What is inbound marketing?

Energy Marketing 93 - Inbound Marketing

You may have heard this term.  It has become ever more popular in the marketing world over the last decade due to the rise of the Internet and social media.  Inbound marketing is a term coined by the CEO of HubSpot, Brian Halligan, in 2006.  However, it is synonymous with the works of an American marketer and author Seth Godin who came up with the concept of Permission Marketing and wrote a book called Permission Marketing: Turning Strangers into Friends, and Friends into Customers (published in 1999).

Permission Marketing

Godin asserted that traditional marketing was not based on permission or consent, meaning the marketing was interruptive.  Think, watching a programme on ITV – every 16/17 minutes you are interrupted by advertising.  Think, reading a newspaper such as The Times.  You buy the newspaper to read the news and in-depth articles.  Again, you are interrupted by on the page advertising.

Traditional marketing is based on promoting solutions to viewers or readers that you believe are right (target audience) for your product or service by advertising in the places you believe your target audience spends time.  So, if you are looking to reach Financial Directors, you may choose to advertise in the Financial Times newspaper or the Financial Times online, or in both outlets.

Godin felt that marketing which interrupted may become less effective as the world moved on.  Was he right?  Well, on average, we now see thousands of advertisements every day.  Today, the human brain processes over 30GB of information per day, this includes over 100,000 words per day and a vast number of images¹.  It is estimated that a city dweller, such as someone living in London, will see as many as 5,000 advertisements per day.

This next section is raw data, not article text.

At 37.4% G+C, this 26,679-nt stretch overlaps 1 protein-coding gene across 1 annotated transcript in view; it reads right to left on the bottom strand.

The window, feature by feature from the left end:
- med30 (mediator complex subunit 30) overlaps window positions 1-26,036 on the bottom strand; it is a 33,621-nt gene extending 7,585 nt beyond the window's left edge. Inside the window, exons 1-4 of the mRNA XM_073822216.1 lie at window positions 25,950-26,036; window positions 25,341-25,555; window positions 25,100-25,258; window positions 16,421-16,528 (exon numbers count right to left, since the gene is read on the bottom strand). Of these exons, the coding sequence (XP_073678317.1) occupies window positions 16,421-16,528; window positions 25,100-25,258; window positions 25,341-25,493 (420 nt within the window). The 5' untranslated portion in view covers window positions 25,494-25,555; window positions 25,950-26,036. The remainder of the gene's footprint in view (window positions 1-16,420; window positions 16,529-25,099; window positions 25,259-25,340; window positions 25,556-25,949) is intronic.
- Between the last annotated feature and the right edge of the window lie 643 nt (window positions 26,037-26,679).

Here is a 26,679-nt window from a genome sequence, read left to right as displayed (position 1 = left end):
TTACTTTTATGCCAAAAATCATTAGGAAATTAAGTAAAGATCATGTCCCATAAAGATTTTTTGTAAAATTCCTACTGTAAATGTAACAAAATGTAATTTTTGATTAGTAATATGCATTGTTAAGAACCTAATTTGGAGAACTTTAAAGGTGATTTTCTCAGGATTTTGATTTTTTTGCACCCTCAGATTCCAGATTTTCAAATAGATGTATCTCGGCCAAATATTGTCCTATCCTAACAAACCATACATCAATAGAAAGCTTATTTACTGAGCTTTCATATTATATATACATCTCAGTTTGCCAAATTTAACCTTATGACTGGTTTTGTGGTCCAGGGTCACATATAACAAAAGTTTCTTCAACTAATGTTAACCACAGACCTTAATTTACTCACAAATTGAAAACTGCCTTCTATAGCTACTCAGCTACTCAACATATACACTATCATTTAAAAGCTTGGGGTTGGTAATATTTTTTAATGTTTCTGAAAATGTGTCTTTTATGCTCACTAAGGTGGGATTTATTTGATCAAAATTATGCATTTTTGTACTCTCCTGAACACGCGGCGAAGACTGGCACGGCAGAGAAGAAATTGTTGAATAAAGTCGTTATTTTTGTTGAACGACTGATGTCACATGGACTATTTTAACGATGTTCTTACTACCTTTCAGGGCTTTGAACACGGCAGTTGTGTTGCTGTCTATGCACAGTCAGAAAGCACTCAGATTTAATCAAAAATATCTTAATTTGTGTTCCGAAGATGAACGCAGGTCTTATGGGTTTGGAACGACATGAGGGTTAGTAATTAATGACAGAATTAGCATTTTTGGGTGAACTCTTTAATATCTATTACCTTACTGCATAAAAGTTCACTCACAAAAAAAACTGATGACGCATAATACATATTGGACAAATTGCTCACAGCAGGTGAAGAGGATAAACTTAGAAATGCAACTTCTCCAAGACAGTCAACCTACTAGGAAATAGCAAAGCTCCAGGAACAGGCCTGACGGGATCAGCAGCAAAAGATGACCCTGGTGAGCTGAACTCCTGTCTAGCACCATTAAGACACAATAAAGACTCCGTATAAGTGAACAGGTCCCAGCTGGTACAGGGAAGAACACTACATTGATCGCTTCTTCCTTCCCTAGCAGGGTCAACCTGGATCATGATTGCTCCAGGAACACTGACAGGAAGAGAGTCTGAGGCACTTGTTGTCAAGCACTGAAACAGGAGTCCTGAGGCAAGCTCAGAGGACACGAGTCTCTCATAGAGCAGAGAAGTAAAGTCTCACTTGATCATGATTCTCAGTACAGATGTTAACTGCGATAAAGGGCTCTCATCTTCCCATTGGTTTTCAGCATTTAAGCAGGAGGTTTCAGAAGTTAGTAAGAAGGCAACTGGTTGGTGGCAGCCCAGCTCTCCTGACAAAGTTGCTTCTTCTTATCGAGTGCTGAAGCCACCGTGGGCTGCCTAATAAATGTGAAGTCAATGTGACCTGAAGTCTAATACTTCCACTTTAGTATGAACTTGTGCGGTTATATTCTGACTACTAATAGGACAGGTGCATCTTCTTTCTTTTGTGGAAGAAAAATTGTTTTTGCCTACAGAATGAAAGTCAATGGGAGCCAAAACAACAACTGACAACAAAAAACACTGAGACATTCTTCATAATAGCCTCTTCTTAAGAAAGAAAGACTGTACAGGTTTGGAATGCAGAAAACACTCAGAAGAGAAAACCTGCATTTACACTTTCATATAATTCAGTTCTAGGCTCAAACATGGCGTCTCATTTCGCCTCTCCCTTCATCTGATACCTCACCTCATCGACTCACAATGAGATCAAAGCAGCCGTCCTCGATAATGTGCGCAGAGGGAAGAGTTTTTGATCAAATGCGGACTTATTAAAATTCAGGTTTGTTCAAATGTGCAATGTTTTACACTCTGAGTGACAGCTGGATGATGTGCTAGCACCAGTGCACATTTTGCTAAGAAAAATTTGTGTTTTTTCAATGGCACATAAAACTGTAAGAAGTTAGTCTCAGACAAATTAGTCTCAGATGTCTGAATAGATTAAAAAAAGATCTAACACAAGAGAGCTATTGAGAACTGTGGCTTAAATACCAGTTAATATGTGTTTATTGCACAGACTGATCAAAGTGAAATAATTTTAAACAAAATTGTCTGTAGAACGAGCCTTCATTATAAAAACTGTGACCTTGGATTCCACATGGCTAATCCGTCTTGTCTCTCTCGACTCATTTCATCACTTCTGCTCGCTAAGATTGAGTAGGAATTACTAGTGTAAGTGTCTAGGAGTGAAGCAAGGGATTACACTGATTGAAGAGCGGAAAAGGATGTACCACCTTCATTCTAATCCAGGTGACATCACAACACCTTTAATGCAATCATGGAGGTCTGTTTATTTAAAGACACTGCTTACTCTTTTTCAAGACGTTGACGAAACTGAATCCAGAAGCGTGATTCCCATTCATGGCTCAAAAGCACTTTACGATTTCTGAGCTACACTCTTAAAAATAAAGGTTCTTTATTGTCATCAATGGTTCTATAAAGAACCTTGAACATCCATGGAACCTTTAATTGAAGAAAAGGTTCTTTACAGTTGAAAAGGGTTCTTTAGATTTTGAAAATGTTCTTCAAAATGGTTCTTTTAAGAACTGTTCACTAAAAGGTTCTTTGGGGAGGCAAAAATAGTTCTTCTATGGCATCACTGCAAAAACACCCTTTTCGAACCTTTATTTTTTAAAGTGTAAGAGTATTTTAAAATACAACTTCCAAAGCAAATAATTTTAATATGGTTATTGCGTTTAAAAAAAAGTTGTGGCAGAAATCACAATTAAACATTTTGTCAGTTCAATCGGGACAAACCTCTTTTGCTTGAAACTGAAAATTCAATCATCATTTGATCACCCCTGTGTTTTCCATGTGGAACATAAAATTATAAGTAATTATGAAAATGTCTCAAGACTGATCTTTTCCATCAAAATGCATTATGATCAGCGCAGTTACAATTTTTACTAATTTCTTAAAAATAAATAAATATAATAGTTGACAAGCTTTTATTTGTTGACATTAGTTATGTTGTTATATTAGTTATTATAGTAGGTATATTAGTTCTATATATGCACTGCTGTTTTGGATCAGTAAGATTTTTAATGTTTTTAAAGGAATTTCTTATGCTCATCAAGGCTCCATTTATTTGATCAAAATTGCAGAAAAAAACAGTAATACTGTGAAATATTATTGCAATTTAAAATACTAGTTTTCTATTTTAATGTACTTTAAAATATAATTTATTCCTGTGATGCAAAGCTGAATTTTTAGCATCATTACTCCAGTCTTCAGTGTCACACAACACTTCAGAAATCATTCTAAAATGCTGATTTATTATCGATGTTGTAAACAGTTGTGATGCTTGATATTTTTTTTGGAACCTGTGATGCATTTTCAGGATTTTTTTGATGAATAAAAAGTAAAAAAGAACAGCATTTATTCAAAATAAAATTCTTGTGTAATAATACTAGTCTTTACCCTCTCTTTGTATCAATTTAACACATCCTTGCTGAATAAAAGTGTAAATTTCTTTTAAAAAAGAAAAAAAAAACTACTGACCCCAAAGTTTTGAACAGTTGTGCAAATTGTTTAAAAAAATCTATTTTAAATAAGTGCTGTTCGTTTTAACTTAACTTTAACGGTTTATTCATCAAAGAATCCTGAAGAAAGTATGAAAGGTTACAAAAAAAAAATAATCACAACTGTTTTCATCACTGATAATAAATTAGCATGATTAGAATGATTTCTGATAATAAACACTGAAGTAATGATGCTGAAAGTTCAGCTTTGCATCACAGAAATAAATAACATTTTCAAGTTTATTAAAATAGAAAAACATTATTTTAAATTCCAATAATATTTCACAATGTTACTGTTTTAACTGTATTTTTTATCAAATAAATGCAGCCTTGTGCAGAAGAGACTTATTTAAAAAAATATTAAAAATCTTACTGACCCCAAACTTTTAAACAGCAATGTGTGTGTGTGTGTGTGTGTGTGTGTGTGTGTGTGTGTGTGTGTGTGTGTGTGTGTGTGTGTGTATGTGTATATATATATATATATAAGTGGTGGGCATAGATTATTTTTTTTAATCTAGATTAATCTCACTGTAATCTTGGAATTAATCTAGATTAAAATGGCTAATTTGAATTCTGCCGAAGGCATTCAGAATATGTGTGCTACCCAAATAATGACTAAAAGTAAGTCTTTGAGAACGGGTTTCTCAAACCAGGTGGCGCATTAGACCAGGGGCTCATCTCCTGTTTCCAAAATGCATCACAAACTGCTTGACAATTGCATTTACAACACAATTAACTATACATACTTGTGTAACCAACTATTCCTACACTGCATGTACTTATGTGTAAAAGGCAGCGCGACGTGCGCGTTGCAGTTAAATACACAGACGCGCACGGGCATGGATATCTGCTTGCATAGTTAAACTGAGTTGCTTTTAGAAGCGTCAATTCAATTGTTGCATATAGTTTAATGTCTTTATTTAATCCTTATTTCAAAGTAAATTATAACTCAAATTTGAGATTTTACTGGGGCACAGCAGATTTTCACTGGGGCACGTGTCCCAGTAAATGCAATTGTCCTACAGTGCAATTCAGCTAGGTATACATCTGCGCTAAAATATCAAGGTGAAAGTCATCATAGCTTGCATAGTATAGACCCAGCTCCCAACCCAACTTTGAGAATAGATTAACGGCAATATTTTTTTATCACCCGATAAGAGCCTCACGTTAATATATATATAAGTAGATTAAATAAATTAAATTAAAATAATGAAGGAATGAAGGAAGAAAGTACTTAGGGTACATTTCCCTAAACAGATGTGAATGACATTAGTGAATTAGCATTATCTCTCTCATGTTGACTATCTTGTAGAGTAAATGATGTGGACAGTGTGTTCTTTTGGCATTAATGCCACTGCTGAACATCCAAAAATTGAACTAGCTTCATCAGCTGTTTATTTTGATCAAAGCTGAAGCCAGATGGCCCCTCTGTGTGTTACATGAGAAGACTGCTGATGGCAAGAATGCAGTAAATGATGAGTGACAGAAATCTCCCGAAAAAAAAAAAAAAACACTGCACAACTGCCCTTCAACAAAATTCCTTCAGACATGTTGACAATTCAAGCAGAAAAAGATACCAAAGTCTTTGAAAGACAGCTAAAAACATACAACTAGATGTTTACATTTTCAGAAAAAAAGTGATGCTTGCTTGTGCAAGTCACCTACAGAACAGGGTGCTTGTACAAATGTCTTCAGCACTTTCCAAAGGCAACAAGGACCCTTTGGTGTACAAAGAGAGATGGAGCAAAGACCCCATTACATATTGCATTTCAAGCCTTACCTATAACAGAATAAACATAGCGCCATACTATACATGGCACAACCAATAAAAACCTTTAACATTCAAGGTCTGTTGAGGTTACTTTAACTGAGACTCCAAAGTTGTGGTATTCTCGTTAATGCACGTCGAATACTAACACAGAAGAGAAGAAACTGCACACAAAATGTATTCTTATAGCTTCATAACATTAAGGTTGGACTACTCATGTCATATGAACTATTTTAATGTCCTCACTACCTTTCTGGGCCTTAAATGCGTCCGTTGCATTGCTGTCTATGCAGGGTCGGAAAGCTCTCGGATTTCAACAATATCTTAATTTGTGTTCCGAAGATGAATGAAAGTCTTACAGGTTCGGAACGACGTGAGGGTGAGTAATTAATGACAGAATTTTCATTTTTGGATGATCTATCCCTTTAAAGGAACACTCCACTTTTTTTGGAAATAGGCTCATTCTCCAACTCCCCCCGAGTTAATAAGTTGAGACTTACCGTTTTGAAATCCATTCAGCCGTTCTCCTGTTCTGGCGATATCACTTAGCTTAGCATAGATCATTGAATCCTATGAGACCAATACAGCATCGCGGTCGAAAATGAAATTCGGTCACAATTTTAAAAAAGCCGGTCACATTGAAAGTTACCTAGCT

Permission marketing, Godin found, should be based on the following three elements:

Anticipated

Customers anticipated the promotion.

Personal

The promotion directly relates to the customer.

Relevant

The promotion will be interesting/relevant to the customer.

Inbound marketing

This leads to how inbound works.  Inbound uses the internet to supply information to the customer when they are actively searching for answers or solutions.  If you do a Google search on ‘why is my boiler not working?’ you will get 5.3million search results.  The top two are:

  1. Boiler not working? Try these 5 fixes before calling an engineer…

British Gas https://www.britishgas.co.uk/the-source/your-home/improving/boiler-breakdown

  1. My boiler is not working! 24/7 home rescue/appliance cover

24/7 Home Rescue https://www.247homerescue.co.uk/my-boiler-is-not-working/

NB- The results meet Godin’s three principles.

Inbound as you can see from the above example allows customers to get what they need or want.  Content such as blogs and infographics are a fantastic way of getting your information directly into the hands or eyes of your target audience.

Inbound tactics include distributing content such as blogs, case studies, eBooks, infographics etc.  The aim is to place the information where it is needed (searched for).  Using social media has also become a wonderful way to distribute content and comment.  Telling your LinkedIn followers (who have accepted your friendship thus given permission) about your new product launch or a recent case study is not only powerful but relatively cheap in comparison to traditional marketing and advertising.

Finally, inbound includes search engine optimisation (SEO).  As with the example above about the boiler, to get your blog or promotion into the hands of the searcher (customer) you really need to aim to be ranking highly in the listed search results on Google and other search engines.

Benefits of inbound marketing

Inbound, as opposed to traditional or outbound marketing, puts you in control.  You become the publisher, taking control of all the content and how it looks (not true with PR), and when it is published.

Inbound is much lower in cost than TV, billboard or print advertising.  Social media is free, the only cost is the time you put into creating content and managing its distribution.

You can also develop a much deeper and longer lasting relationship by using social media and sending email updates or newsletters, to customers who have ‘opted-in’.

Segmentation/Personalisation also allows you to target customers using very specific parameters i.e. geography, age, seniority (if B2B), gender etc.

If done well, inbound marketing will get better engagement because you have followed Godin’s three principles: anticipated, personal and relevant.

Energise Marketing 93 specialises in helping energy businesses with inbound marketing campaigns.  Contact us today if you need help.

1 Data from 2009 study report by Roger Bon at the University of California-San Diego.

NB – You can buy Godin’s book using Google Books here or using another service with the ISBN 0-684-85636-0